Shopping is war.
The battle is not just among the jostling crowds at the sale bins and cash registers in these pre-Christmas days; it is also between warring factions of our own brains, some economists and neuroscientists say.
Recent studies suggest that each buying decision plays out in the brain as a fight between a pleasure center seeking the bliss of acquisition and an aversion center seeking to avoid the pain of paying.
In the hot field of neuroeconomics, MRI scans have turned up heightened activity in deep, primitive areas of the brain as subjects shop. The nucleus accumbens, a seat of pleasure, lights up when they are contemplating a purchase, and the insula, a seat of disgust and pain, lights upwhen they are thinking about how much that purchase is going to cost.
As such findings accumulate, they suggest potential strategies for spending less - or at least, more wisely - at this difficult juncture of dark economy and season of light.
"Your purchasing decisions are largely emotional, driven by very inarticulate feelings you have, this pain-versus-pleasure tug of war," said Jonah Lehrer, author of the forthcoming book, "How We Decide."
"So it's very important to impose a little bit of deliberation onto that emotional process, force yourself to think long-term, and rationally think through the consequences of what is ultimately a very emotional decision," he added.
How might that be done?
Cash is best: First and foremost, researchers say, if you want to spend smarter, avoid using your credit card.
"One of the pernicious qualities of credit cards is that they anesthetize the pain of paying, which is ordinarily your first defense against overspending," said George Loewenstein, professor of economics and psychology at Carnegie Mellon University.
Need convincing? In a 2001 study, two professors at MIT's Sloan School of Management held an auction for tickets to a sold-out Celtics game, and divided subjects into those who must pay cash within 24 hours and those who must pay with credit cards. The credit-card buyers were willing to bid on average up to twice as much as the cash buyers, they found.
nKnow your feelings: Be aware that emotions that do not penetrate conscious awareness, and that have little to do with an actual buying decision, may still affect it. One study found that shoppers tended to spend much more when they were feeling down. Another found that men who had just been exposed to erotic pictures were more willing to take economic risks, and the trick seemed to be that the erotica set the nucleus accumbens, the pleasure center, on a roll.
"The idea is that if you can just change activation in these areas, no matter what the stimulus is, you might be able to push around financial decision-making," said Brian Knutson, an associate professor of psychology and neuroscience at Stanford.
So how can you fight back against your unconscious emotions? Perhaps shop with a buddy who can supply reality checks, Knutson said. Others suggest shopping with a list and vowing not to deviate from it.
To avoid the stimulating atmosphere of stores, you might want to shop online. But that also has its dangers. "I would say one-click shopping on the Internet is a lot more dangerous than paying cash at the store," Loewenstein said. "You can do a lot of damage in a short time."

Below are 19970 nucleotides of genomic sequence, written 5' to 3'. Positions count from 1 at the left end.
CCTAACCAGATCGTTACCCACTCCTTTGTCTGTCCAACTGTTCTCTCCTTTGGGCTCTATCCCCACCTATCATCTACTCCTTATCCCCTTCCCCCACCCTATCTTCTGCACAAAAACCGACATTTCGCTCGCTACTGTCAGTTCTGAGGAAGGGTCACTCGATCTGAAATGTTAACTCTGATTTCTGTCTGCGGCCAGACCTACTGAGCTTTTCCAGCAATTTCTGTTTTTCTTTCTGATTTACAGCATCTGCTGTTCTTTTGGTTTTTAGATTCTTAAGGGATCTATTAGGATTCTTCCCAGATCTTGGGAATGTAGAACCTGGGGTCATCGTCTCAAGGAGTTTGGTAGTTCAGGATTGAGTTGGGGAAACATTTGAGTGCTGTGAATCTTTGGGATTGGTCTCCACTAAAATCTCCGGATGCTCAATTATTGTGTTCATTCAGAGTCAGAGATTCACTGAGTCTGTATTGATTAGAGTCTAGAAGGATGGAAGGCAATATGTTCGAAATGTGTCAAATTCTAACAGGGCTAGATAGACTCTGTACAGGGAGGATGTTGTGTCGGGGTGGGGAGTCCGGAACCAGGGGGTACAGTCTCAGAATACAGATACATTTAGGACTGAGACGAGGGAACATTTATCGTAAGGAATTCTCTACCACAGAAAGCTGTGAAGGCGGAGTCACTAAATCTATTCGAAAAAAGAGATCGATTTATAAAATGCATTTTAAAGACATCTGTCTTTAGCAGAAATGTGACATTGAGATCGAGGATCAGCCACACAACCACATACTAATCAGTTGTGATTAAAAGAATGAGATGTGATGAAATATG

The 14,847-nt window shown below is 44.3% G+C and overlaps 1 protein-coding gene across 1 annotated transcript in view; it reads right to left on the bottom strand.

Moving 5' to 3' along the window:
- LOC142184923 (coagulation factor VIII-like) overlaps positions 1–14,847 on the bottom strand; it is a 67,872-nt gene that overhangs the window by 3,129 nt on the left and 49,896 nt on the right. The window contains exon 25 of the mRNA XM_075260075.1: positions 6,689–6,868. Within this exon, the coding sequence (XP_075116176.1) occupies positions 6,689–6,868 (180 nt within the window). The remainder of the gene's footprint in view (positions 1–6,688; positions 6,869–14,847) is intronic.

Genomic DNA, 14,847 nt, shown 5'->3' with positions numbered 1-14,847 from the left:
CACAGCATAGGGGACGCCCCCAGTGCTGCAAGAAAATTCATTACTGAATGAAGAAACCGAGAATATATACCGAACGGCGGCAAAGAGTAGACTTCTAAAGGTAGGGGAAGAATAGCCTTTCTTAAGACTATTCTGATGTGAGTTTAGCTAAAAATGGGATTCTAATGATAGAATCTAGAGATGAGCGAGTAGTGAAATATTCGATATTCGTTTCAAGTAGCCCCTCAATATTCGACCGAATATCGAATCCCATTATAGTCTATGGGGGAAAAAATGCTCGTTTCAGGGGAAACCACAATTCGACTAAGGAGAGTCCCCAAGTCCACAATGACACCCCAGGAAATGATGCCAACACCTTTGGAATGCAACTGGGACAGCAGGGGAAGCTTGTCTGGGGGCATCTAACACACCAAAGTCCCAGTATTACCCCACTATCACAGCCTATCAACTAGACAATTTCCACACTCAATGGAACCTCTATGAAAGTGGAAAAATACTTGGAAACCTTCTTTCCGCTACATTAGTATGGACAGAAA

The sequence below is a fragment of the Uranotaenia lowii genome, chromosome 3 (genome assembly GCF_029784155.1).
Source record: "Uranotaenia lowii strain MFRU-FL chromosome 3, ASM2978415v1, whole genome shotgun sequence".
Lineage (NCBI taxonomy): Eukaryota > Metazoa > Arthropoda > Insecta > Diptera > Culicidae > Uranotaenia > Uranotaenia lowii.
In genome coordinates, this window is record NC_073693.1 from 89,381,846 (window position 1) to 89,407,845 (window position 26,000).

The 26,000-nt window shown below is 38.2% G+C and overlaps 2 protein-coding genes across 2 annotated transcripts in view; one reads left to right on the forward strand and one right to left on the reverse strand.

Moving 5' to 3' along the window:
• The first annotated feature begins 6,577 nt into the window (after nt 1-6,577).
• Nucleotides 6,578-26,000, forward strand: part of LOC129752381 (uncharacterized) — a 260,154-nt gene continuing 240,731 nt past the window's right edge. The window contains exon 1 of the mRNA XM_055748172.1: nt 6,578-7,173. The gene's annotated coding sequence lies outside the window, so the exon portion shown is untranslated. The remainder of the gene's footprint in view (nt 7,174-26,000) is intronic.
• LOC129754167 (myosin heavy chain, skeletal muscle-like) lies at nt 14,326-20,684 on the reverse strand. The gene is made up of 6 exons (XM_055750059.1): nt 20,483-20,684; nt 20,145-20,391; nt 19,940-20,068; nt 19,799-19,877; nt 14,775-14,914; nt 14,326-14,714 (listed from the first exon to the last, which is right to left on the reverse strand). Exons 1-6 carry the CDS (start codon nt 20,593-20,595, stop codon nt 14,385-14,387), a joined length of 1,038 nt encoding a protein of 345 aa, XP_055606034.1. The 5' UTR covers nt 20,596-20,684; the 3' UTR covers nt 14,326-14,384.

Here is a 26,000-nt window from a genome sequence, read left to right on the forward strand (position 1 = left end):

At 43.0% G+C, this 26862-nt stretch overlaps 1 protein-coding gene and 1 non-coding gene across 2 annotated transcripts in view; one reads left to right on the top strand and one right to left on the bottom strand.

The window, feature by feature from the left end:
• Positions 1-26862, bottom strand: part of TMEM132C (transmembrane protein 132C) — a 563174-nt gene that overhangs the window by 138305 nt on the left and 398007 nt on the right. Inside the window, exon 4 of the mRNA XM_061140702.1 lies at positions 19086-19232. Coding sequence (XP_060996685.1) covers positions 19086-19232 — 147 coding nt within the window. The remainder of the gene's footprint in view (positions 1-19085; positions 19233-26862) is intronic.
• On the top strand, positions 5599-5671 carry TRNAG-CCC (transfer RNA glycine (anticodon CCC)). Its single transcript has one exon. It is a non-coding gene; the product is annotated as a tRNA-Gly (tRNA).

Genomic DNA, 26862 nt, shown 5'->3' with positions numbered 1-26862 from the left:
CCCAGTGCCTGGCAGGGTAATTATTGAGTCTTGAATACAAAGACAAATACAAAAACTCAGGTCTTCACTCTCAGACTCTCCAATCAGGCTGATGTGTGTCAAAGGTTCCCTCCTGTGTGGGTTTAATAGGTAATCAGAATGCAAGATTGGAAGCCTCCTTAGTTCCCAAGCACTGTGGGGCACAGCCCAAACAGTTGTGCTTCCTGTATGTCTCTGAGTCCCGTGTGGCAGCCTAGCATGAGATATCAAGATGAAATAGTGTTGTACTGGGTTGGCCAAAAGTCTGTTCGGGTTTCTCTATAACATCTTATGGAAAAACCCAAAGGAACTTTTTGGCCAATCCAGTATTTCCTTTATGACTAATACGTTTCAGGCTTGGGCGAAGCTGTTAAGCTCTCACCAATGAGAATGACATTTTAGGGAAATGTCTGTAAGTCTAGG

Lehrer also advises staying away from the free treats offered at Costco, Whole Foods, and elsewhere. As they activate the pleasure center, "they put you in the reward mood" for buying, said Lehrer.
Keep your distance: Avoid flirting with items you cannot afford, trying them on or carrying them around until they start to feel like yours, to avert what neuro-economists call "the endowment effect."
Knutson explains it like this: In his classes, he'll give a student a coffee mug, then ask how much he must pay to get the student to part with it. They usually reply that they'll sell it for $4 to $6. But if he asks the other students how much they'd pay for such a mug, they usually price it at $2 or $3. Though it makes no economic sense, we tend to value things more highly simply because they're ours. In a recent study, Knutson noted, brain scans bore out the phenomenon: the insula, the pain center, tended to kick in when subjects contemplated selling items they viewed as theirs.
Keep moving: Some researchers warn against buying too much in one store. "You may experience something called 'decreasing sensitivity to losses,' " said Loewenstein. "Especially if you've spent a large amount, say $100, at a store, you don't want to start buying a bunch of small stuff, because it will start feeling free. If you go to another store, it won't feel free."
Tightwads, in particular, need to watch out for this, he said, because they are prone to spending binges when they finally loosen their pursestrings.
Beware of bargains: As with credit cards, studies have found that the feeling of getting a bargain blunts the pain of payment. Call it the "You can't go wrong at this price" effect. The insula lights up when people pay a price that seems high, and shuts down when they think they are getting a good deal, Loewenstein said: "That can interfere with rational decision-making just as much as the excitement about the good itself."
Know why we buy: We give presents to foster social bonds, points out Dan Ariely, professor of behavioral economics at Duke and author of the recent book Predictably Irrational - and realizing that can help us refocus how we spend. Ariely says he tries to buy gifts that people wouldn't have bought for themselves, either because they would feel too decadent or because they lacked knowledge about the item.
Get over the idea that it's about money, Ariely said, and "You might be able to spend much less and get much more meaning out of it."